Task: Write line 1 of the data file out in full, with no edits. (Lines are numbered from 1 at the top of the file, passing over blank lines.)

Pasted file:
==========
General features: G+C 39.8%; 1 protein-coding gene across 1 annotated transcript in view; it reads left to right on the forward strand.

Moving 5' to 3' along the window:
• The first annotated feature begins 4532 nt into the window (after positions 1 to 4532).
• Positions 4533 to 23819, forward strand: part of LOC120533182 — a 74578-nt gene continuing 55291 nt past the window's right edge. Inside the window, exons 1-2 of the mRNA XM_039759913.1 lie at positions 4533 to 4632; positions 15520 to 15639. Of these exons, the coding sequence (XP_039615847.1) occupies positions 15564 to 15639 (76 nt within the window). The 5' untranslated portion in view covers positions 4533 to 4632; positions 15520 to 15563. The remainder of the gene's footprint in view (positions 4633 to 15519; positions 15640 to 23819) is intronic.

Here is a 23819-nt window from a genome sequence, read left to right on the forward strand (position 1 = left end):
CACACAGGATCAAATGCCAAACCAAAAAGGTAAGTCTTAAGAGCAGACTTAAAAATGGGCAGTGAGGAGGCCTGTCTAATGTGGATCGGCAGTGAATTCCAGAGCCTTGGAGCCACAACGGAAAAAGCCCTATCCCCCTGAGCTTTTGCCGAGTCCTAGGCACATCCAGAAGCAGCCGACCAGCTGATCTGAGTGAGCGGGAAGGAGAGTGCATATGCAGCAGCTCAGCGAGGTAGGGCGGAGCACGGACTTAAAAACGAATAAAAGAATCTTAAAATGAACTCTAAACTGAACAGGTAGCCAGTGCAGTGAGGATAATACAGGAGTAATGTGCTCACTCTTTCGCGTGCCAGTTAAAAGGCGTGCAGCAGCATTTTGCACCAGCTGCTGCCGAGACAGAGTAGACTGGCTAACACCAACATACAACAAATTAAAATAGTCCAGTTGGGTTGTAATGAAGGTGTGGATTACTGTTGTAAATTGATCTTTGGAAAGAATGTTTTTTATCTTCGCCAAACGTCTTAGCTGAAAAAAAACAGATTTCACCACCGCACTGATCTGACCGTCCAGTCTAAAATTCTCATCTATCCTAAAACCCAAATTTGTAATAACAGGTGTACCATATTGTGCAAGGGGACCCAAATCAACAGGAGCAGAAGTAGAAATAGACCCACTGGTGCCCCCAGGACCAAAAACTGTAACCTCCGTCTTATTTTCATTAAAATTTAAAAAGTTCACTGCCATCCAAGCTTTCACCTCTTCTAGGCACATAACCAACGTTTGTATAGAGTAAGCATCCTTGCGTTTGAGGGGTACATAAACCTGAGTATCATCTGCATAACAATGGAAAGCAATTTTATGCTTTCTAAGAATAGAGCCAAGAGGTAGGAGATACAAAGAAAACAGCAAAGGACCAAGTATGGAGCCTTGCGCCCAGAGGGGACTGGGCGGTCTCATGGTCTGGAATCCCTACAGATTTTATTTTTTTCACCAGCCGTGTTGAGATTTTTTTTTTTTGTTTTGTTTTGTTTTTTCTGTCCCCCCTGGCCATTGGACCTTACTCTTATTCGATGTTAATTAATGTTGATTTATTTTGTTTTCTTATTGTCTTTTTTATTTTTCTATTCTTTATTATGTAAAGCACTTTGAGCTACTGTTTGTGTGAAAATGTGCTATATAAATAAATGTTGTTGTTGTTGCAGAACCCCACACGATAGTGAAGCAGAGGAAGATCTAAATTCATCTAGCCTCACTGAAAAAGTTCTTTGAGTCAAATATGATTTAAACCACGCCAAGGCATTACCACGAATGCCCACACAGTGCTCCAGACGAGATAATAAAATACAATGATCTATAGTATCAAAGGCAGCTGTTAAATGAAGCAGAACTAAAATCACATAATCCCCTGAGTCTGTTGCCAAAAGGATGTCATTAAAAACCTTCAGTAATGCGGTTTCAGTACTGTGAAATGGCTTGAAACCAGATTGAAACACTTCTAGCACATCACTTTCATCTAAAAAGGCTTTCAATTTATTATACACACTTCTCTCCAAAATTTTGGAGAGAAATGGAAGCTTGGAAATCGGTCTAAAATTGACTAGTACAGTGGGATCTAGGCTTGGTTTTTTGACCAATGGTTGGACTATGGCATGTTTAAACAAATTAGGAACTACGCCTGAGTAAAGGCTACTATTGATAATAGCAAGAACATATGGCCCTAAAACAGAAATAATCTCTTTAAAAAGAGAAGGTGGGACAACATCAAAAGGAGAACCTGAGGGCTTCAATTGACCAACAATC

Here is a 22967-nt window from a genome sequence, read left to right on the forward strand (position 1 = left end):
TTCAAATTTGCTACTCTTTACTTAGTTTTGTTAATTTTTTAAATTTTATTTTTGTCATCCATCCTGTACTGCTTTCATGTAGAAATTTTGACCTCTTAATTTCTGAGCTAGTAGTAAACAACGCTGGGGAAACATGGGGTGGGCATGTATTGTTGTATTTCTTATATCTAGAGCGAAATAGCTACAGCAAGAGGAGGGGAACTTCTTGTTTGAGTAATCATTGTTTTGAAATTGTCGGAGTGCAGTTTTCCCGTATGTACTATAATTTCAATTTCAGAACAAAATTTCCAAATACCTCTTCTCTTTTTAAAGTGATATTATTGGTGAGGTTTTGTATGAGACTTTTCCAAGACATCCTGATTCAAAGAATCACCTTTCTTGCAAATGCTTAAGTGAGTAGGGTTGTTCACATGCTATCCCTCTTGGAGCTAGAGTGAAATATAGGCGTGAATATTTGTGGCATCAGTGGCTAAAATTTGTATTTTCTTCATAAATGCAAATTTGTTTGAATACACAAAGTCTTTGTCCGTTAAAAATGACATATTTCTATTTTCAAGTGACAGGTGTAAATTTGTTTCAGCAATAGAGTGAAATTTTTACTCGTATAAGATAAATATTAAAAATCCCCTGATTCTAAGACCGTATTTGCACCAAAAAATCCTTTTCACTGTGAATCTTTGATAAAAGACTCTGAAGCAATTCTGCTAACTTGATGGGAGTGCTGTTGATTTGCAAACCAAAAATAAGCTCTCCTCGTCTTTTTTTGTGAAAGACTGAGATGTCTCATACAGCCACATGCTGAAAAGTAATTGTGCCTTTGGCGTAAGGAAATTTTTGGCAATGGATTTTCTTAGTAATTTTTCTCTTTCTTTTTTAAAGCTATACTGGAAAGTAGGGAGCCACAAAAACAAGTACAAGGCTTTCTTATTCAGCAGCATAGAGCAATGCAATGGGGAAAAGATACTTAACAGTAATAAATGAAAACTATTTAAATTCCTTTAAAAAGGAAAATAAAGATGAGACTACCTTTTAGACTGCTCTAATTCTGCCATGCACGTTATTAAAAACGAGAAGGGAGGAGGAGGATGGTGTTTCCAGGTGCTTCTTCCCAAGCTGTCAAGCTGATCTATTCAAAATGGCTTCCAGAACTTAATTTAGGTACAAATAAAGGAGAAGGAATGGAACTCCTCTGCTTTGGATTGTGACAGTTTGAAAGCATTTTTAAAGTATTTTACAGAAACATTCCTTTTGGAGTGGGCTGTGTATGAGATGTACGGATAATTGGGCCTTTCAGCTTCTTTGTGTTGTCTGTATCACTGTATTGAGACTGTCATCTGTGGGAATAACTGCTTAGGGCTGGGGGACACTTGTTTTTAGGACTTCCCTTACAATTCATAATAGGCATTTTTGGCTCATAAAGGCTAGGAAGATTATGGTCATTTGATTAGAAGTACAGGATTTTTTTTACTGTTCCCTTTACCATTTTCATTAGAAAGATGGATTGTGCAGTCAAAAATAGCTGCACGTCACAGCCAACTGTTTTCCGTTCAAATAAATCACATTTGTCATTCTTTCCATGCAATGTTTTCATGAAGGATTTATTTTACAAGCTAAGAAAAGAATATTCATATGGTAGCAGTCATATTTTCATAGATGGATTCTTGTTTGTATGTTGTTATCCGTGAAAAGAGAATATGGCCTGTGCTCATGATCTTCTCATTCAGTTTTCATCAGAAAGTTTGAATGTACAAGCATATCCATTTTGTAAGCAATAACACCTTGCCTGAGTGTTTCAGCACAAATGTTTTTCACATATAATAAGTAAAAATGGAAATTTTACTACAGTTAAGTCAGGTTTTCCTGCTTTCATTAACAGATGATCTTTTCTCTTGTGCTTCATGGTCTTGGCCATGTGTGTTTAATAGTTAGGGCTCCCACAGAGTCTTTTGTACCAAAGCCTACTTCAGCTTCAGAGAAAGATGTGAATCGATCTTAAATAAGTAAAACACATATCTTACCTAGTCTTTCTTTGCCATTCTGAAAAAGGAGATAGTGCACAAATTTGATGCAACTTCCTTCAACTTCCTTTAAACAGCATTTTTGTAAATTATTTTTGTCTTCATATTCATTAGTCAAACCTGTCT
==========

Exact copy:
General features: G+C 39.8%; 1 protein-coding gene across 1 annotated transcript in view; it reads left to right on the forward strand.